Genetic Addiction Risk Severity Assessment Identifies Polymorphic Reward Genes as Antecedents to Reward Deficiency Syndrome (RDS) Hypodopaminergia’s Effect on Addictive and Non-Addictive Behaviors in a Nuclear Family

Catherine A. Dennen, Kenneth Blum, Abdalla Bowirrat, Panayotis K. Thanos, Igor Elman, Mauro Ceccanti, Rajendra D. Badgaiyan, Thomas McLaughlin, Ashim Gupta, Anish Bajaj, David Baron, B. William Downs, Debasis Bagchi, Mark S. Gold

Producción científica: Articlerevisión exhaustiva

2 Citas (Scopus)

Resumen

This case series presents the novel genetic addiction risk score (GARS), which shows a high prevalence of polymorphic risk alleles of reward genes in a nuclear family with multiple reward deficiency syndrome (RDS) behavioral issues expressing a hypodopaminergic antecedent. The family consists of a mother, father, son, and daughter. The mother experienced issues with focus, memory, anger, and amotivational syndrome. The father experienced weight issues and depression. The son experienced heavy drinking, along with some drug abuse and anxiety. The daughter experienced depression, lethargy, brain fog, focus issues, and anxiety, among others. A major clinical outcome of the results presented to the family members helped reduce personal guilt and augment potential hope for future healing. Our laboratory’s prior research established that carriers of four or more alleles measured by GARS (DRD1-DRD4, DAT1, MOR, GABABR3, COMT, MAOAA, and 5HTLPR) are predictive of the addiction severity index (ASI) for drug abuse, and carriers of seven or more alleles are predictive of severe alcoholism. This generational case series shows the impact that genetic information has on reducing stigma and guilt in a nuclear family struggling with RDS behaviors. The futuristic plan is to introduce an appropriate DNA-guided “pro-dopamine regulator” into the recovery and enhancement of life.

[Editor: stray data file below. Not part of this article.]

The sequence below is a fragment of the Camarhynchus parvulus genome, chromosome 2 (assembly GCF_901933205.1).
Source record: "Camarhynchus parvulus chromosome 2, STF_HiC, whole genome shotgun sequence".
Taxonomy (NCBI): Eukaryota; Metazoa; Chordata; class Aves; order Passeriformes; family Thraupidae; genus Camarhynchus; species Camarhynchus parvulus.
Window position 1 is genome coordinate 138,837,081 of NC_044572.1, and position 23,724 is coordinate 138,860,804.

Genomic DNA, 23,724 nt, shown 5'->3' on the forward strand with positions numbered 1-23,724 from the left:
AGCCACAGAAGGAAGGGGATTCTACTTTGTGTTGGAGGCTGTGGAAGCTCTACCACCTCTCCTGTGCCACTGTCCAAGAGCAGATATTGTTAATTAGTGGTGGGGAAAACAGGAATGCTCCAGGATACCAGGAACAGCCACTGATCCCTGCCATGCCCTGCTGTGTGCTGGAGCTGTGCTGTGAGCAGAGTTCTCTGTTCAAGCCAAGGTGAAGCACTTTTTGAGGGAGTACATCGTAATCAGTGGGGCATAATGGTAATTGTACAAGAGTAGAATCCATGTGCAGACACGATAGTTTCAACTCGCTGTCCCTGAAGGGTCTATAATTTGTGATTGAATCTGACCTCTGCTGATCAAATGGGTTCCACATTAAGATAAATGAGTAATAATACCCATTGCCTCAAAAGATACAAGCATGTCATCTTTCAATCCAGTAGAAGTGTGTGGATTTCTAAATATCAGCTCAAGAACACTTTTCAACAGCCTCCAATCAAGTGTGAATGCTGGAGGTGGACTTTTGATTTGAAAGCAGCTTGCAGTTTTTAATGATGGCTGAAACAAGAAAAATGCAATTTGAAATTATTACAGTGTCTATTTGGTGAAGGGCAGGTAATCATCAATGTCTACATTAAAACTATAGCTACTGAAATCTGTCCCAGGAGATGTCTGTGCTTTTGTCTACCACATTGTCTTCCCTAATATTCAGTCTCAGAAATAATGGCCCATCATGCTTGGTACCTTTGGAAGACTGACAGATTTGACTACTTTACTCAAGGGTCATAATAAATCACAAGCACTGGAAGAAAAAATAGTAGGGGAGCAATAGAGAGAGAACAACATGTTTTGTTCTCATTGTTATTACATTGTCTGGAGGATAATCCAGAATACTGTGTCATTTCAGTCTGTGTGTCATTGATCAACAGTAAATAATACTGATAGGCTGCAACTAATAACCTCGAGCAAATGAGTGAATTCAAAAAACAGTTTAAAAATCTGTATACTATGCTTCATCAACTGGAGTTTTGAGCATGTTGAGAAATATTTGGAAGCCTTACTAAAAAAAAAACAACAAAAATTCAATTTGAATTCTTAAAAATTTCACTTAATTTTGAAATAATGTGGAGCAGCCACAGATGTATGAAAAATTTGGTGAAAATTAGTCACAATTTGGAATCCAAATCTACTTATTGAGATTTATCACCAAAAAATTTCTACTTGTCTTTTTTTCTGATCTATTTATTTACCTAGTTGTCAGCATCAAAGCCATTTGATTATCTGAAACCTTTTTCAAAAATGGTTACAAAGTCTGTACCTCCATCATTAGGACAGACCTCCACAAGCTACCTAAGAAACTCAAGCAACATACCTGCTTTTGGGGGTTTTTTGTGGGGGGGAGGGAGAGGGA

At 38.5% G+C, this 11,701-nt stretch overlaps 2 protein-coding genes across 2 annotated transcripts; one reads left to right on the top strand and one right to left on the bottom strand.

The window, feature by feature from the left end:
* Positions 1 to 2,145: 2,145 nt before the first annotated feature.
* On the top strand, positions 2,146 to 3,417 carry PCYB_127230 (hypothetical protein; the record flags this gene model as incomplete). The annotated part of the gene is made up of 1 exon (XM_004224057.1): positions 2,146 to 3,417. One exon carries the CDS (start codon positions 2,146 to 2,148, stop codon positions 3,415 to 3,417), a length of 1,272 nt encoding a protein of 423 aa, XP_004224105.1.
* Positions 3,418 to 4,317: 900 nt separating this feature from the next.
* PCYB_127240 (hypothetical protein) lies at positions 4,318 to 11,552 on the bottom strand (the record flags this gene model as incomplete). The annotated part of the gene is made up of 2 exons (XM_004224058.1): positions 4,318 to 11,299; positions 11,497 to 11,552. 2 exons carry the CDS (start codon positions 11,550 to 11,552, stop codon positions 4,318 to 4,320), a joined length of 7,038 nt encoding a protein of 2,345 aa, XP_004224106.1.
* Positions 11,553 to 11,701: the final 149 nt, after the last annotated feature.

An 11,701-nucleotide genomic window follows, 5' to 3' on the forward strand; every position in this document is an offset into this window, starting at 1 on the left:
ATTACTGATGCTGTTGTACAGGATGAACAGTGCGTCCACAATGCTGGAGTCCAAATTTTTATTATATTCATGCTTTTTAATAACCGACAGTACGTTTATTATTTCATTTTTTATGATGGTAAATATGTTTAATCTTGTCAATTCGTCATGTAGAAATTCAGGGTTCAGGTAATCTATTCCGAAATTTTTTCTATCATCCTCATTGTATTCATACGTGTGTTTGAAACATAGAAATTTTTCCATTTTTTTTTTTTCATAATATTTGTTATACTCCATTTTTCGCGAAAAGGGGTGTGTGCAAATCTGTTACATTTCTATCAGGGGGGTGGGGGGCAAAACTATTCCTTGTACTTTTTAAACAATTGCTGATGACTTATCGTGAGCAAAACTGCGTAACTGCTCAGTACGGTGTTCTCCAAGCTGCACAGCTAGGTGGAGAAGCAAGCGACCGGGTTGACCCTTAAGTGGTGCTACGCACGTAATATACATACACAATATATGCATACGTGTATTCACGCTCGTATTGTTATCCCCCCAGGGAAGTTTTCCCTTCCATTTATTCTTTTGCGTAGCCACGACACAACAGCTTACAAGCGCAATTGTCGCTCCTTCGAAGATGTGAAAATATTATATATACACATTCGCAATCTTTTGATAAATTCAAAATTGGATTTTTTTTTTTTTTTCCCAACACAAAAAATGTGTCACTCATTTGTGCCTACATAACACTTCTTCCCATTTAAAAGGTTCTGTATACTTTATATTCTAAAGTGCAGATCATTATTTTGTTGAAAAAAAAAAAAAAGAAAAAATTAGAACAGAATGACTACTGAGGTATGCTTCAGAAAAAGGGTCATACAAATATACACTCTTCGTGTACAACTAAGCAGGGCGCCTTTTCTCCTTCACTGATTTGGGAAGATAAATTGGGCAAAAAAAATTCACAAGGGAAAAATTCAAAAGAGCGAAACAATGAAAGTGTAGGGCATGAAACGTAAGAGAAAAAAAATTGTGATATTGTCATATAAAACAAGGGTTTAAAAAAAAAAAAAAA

Idioma originalEnglish (US)
Número de artículo1864
PublicaciónJournal of Personalized Medicine
Volumen12
N.º11
DOI
EstadoPublished - nov 2022

ASJC Scopus subject areas

  • Medicine (miscellaneous)

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